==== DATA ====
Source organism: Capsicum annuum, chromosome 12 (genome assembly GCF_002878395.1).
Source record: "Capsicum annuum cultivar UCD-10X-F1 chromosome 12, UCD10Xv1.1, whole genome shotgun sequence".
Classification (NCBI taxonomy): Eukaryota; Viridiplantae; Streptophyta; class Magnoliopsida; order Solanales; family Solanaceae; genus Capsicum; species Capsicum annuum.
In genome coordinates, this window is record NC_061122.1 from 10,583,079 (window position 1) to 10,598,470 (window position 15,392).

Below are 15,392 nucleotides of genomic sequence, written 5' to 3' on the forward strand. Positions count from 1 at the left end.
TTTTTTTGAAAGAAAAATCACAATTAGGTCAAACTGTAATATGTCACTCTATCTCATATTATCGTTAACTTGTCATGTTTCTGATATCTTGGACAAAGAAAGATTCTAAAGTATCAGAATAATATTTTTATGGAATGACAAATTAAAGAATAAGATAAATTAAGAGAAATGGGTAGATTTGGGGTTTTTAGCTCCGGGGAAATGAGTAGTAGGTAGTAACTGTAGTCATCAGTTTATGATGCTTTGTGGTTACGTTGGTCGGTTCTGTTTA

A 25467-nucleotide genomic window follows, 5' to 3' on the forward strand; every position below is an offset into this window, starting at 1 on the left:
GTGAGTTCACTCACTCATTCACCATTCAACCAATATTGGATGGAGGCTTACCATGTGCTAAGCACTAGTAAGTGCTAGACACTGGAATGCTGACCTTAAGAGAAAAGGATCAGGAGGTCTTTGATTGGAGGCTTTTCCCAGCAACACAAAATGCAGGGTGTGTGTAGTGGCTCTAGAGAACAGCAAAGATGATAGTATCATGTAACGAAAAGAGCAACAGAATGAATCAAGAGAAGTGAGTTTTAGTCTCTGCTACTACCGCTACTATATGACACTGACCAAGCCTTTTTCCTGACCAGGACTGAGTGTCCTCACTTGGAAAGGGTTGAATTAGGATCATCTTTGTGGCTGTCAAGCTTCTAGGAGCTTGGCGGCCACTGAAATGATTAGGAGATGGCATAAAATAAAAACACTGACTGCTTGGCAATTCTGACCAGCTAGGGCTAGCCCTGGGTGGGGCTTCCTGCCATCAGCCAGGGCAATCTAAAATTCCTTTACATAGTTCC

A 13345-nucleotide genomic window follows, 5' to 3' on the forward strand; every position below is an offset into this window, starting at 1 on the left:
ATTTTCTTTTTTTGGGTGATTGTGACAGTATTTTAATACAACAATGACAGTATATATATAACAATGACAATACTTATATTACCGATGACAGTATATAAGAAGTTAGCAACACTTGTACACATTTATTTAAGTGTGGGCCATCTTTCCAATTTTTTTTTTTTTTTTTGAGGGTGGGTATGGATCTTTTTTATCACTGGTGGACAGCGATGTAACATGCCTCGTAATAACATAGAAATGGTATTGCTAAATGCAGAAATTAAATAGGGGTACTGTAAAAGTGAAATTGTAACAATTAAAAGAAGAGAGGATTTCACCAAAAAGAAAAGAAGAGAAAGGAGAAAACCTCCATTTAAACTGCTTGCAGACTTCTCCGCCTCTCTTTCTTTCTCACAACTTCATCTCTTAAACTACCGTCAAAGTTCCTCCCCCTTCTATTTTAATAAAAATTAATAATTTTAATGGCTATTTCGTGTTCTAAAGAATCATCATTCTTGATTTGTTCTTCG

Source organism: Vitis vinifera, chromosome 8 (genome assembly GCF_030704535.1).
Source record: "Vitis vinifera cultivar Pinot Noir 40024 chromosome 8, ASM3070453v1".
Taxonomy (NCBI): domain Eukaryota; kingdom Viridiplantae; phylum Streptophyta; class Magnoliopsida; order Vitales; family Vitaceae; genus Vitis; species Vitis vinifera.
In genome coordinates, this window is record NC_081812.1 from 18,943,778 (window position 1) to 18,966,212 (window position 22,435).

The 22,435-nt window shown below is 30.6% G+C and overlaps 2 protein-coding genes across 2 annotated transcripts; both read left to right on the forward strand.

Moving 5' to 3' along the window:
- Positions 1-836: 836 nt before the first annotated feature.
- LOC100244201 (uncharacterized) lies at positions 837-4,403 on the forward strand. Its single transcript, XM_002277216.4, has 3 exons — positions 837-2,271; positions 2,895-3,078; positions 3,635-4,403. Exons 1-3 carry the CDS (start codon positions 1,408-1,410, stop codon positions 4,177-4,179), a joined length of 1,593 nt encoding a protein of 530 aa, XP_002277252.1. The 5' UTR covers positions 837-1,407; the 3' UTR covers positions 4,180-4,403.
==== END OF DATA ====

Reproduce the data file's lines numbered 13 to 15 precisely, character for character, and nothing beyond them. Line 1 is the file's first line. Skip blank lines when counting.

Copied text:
Taxonomy (NCBI): domain Eukaryota; kingdom Viridiplantae; phylum Streptophyta; class Magnoliopsida; order Vitales; family Vitaceae; genus Vitis; species Vitis vinifera.
In genome coordinates, this window is record NC_081812.1 from 18,943,778 (window position 1) to 18,966,212 (window position 22,435).

The 22,435-nt window shown below is 30.6% G+C and overlaps 2 protein-coding genes across 2 annotated transcripts; both read left to right on the forward strand.